Then they retired and moved to NC. About a year and a half into their retirement, they were both killed in a car wreck while driving through Tennessee. They were good people who left this world better than they found it, so I’d like to personally say FUCK YOU on behalf of both of them (particularly my mother, who was heartbroken when my sister was raped), and inform you that you have just joined douchebagcommie as a commenter I will ignore from this point forward. Keep it in mind if you ever type anything to me again. I won’t read it. Fuck you very much.

  69. fastlane says

    Awww, it sounds like poow widdle kazyway’s feefees were hurt by the big mean comments.

    Poor widdle cupcake, have a baba.

    Now shut the fuck up and go play in traffic.

  70. plutosdad says

    so what the hell are you arguing for?

    You are saying “yeah but there is some hypothetical other case where it could be ok to point out what they should not have done”

    You didn’t say that in the beginning. And this case has nothing to do with it. Instead you just came in blasting everyone for criticizing the judge. “perceived” doesn’t mean squat, it doesn’t make it ok, and if you claim you disagree with the judge, then why do you care that we do too?

    Telling your kids beforehand “don’t get so drunk you can’t stand up straight, then go walking home alone down dark alleys and sidestreets” is one thing (for both sexes), but when someone’s been victimized, they are ALREADY blaming themselves and saying they shouldn’t have done x or y.

    If you read the Gift of Fear by Gavin DeBecker, you’ll see women beat themselves up after getting raped, often blaming themselves more than they blame the rapist. there is no need for you or anyone to start “helping” them by pointing out what they did wrong. You’ll also see plenty of rapes happen in elevators, which is why the whole thing came up.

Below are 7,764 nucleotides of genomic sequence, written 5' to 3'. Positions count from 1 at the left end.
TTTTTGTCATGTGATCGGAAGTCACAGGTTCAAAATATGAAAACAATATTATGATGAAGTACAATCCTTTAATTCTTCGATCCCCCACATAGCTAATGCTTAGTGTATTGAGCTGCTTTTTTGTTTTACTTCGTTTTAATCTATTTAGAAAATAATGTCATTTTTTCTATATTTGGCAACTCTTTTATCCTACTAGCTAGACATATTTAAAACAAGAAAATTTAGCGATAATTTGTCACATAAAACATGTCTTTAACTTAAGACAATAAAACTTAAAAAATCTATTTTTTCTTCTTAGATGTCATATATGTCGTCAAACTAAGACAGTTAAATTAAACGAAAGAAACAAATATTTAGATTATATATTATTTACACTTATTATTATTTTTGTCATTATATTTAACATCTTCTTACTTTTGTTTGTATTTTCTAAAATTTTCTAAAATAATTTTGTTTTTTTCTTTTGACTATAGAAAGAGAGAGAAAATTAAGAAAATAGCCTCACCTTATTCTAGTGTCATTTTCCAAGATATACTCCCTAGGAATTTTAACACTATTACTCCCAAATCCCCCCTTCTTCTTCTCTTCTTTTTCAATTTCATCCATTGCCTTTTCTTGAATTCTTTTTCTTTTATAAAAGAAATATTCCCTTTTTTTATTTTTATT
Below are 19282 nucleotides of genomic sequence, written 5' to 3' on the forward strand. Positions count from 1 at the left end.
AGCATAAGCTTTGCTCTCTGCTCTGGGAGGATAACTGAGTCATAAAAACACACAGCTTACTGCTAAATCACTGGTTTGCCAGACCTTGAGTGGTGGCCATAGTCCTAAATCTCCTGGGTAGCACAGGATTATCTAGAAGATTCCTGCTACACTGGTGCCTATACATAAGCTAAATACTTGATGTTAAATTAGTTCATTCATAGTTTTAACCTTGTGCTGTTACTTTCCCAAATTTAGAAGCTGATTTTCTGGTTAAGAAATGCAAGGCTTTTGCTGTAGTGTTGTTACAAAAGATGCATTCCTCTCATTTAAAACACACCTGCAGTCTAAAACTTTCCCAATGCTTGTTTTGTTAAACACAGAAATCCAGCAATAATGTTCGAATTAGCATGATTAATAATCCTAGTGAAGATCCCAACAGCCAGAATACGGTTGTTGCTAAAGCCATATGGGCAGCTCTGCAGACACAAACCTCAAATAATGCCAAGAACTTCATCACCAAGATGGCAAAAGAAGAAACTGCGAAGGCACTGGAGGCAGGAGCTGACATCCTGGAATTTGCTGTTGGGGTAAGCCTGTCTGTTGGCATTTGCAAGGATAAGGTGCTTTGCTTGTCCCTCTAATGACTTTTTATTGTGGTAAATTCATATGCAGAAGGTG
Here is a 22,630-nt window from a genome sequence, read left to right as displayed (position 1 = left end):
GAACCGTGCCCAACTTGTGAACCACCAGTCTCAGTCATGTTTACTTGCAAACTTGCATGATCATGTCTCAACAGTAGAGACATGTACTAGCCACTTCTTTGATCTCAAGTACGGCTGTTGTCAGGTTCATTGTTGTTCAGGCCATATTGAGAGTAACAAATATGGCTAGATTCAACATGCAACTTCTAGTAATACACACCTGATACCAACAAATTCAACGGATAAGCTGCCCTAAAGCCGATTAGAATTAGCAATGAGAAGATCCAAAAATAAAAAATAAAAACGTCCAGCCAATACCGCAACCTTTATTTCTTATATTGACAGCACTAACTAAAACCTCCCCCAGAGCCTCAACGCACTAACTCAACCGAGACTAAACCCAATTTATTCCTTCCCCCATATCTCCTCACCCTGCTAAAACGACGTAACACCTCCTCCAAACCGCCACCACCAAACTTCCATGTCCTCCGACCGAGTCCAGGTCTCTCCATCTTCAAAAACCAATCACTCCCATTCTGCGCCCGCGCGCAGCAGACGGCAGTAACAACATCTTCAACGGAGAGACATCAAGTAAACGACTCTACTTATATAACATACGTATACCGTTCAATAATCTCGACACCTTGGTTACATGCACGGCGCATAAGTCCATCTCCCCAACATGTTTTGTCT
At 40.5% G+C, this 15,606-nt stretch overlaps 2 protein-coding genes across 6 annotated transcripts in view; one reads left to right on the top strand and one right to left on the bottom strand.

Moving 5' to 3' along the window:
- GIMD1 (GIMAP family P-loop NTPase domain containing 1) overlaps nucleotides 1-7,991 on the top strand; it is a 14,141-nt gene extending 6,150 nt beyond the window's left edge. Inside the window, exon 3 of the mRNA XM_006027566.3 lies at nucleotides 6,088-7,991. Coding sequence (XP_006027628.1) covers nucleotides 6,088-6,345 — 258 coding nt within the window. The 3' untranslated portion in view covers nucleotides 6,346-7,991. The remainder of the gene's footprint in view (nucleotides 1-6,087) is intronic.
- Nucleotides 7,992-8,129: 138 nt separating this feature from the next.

71. says

    I’m beginning to think that KKKrazzeeK is either a 12 yo with some sort of fantasy life or our old friend, Isabelladingdong.

    I mean, fuck, it seems like he’s got a family member for ever possible scenario. I’ve got 10 brothers and sisters (most of them pretty normal) but ol’ KKKrazzeeK’s got 4 that are all developmentally disabled but “out of the house” (and into what, one might ask). Are we to surmise that the other three children were all perfect little angels and required no “admonishing”?

    Never mind that whatever family court judge allowed a family of less than very substantial means to adopt not one child, but four children with severe health issues.

    “If you read the Gift of Fear by Gavin DeBecker, you’ll see women beat themselves up after getting raped, often blaming themselves more than they blame the rapist.”

    Well, at least they won’t be pregnant, it it was a legitrape, according to Mr. Akin.

  72. Chiroptera says

    democommie, #83: Well, at least they won’t be pregnant, it it was a legitrape, according to Mr. Akin.

    Maybe kacyray can explain what it was that Akin percieved to be the question to which his answer would be the apporpriate response.

  73. says

    If you read the Gift of Fear by Gavin DeBecker, you’ll see women beat themselves up after getting raped, often blaming themselves more than they blame the rapist.

    Blaming themselves FOR WHAT???

    Can’t you get it through your head than when you say the term (explicitly or implicitly) I blame , there is an understanding that you are blaming that person FOR SOMETHING IN PARTICULAR?